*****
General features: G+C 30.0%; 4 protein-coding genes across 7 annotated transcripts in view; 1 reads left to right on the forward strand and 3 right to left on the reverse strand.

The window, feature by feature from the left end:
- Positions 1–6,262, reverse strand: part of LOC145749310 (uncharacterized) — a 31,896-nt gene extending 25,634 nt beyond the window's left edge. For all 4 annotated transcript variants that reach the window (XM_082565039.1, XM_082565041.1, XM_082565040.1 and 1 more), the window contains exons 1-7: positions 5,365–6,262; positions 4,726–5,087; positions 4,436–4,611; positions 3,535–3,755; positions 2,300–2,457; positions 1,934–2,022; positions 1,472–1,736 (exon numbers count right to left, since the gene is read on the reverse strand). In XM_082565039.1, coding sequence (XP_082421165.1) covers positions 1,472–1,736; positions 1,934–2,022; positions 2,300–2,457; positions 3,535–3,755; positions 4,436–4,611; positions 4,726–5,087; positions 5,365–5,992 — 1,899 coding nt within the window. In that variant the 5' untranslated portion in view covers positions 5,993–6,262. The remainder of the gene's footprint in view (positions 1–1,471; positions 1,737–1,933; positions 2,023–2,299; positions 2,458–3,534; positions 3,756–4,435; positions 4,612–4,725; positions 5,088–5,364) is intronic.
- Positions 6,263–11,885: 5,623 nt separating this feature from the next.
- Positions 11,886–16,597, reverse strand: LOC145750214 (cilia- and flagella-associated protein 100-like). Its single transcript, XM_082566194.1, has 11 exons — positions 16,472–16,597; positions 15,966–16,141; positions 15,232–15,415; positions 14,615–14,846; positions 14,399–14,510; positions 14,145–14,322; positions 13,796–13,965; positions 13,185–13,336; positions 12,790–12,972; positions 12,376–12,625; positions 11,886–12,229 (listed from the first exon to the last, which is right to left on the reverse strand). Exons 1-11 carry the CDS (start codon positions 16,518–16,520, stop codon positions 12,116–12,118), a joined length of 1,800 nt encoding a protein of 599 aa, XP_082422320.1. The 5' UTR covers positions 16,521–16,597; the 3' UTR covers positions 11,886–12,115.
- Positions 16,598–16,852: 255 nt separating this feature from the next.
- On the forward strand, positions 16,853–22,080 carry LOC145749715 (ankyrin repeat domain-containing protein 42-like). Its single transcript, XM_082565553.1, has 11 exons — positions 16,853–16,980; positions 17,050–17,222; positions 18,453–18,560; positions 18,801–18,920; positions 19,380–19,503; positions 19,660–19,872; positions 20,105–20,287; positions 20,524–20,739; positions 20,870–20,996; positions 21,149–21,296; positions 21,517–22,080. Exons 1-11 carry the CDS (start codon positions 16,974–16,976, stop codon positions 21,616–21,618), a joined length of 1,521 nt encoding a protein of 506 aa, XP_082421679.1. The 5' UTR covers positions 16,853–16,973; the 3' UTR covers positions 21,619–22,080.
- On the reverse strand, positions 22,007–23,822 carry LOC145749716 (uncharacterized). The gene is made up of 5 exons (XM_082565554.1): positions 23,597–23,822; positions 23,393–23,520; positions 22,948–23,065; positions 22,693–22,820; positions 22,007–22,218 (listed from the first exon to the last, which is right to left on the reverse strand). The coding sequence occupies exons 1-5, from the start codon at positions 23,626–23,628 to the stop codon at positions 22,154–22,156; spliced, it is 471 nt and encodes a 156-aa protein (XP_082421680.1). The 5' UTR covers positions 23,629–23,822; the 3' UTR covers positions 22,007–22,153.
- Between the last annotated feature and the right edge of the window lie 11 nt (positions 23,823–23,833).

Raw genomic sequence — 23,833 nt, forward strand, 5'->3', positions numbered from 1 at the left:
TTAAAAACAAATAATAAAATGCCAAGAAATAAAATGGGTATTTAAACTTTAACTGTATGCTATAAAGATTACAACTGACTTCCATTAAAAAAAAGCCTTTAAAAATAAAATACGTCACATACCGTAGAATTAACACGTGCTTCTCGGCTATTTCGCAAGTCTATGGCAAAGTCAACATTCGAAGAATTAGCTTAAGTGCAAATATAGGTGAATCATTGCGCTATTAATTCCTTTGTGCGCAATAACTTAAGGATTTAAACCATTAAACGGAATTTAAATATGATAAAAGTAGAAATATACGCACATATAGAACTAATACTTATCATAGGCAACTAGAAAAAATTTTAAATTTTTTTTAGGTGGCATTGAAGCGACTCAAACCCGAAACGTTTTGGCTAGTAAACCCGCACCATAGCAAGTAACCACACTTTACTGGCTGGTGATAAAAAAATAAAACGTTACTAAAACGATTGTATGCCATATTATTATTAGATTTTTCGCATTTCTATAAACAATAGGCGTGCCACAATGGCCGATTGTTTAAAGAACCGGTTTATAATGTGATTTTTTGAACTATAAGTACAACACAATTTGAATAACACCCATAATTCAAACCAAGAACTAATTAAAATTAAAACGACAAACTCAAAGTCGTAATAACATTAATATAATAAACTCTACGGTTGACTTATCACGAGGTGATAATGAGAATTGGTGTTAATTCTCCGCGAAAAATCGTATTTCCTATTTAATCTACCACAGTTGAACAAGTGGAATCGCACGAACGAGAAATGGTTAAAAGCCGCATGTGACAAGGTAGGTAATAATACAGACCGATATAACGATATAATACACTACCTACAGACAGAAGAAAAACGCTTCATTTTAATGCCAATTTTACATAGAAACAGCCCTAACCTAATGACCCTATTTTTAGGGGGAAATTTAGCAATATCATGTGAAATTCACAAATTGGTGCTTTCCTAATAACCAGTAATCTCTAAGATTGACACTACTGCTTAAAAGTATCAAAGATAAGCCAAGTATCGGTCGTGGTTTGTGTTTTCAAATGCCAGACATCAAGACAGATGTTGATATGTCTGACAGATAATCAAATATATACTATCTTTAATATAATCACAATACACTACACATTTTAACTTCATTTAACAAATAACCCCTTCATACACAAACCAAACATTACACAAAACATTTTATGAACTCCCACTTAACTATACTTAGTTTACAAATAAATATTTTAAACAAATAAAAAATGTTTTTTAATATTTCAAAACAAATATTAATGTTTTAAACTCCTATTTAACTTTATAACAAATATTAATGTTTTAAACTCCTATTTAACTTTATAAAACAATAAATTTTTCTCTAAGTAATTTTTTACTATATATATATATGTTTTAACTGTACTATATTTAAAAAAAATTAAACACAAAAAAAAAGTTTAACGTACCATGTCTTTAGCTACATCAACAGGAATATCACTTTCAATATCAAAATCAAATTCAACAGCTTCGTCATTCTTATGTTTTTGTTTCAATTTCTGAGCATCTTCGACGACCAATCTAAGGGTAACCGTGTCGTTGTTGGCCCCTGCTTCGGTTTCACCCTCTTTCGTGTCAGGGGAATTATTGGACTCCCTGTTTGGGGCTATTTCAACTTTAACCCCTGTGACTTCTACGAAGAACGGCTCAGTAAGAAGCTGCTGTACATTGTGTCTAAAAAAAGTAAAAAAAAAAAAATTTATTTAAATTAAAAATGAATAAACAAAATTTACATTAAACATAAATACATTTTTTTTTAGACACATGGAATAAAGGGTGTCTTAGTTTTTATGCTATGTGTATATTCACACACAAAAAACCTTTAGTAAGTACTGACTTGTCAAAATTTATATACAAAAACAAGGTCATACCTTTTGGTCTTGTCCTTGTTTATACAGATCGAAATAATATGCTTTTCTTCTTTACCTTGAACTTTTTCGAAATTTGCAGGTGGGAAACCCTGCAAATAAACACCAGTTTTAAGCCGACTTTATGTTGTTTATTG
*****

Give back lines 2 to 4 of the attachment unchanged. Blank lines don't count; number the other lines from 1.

The window, feature by feature from the left end:
- Positions 1–6,262, reverse strand: part of LOC145749310 (uncharacterized) — a 31,896-nt gene extending 25,634 nt beyond the window's left edge. For all 4 annotated transcript variants that reach the window (XM_082565039.1, XM_082565041.1, XM_082565040.1 and 1 more), the window contains exons 1-7: positions 5,365–6,262; positions 4,726–5,087; positions 4,436–4,611; positions 3,535–3,755; positions 2,300–2,457; positions 1,934–2,022; positions 1,472–1,736 (exon numbers count right to left, since the gene is read on the reverse strand). In XM_082565039.1, coding sequence (XP_082421165.1) covers positions 1,472–1,736; positions 1,934–2,022; positions 2,300–2,457; positions 3,535–3,755; positions 4,436–4,611; positions 4,726–5,087; positions 5,365–5,992 — 1,899 coding nt within the window. In that variant the 5' untranslated portion in view covers positions 5,993–6,262. The remainder of the gene's footprint in view (positions 1–1,471; positions 1,737–1,933; positions 2,023–2,299; positions 2,458–3,534; positions 3,756–4,435; positions 4,612–4,725; positions 5,088–5,364) is intronic.
- Positions 6,263–11,885: 5,623 nt separating this feature from the next.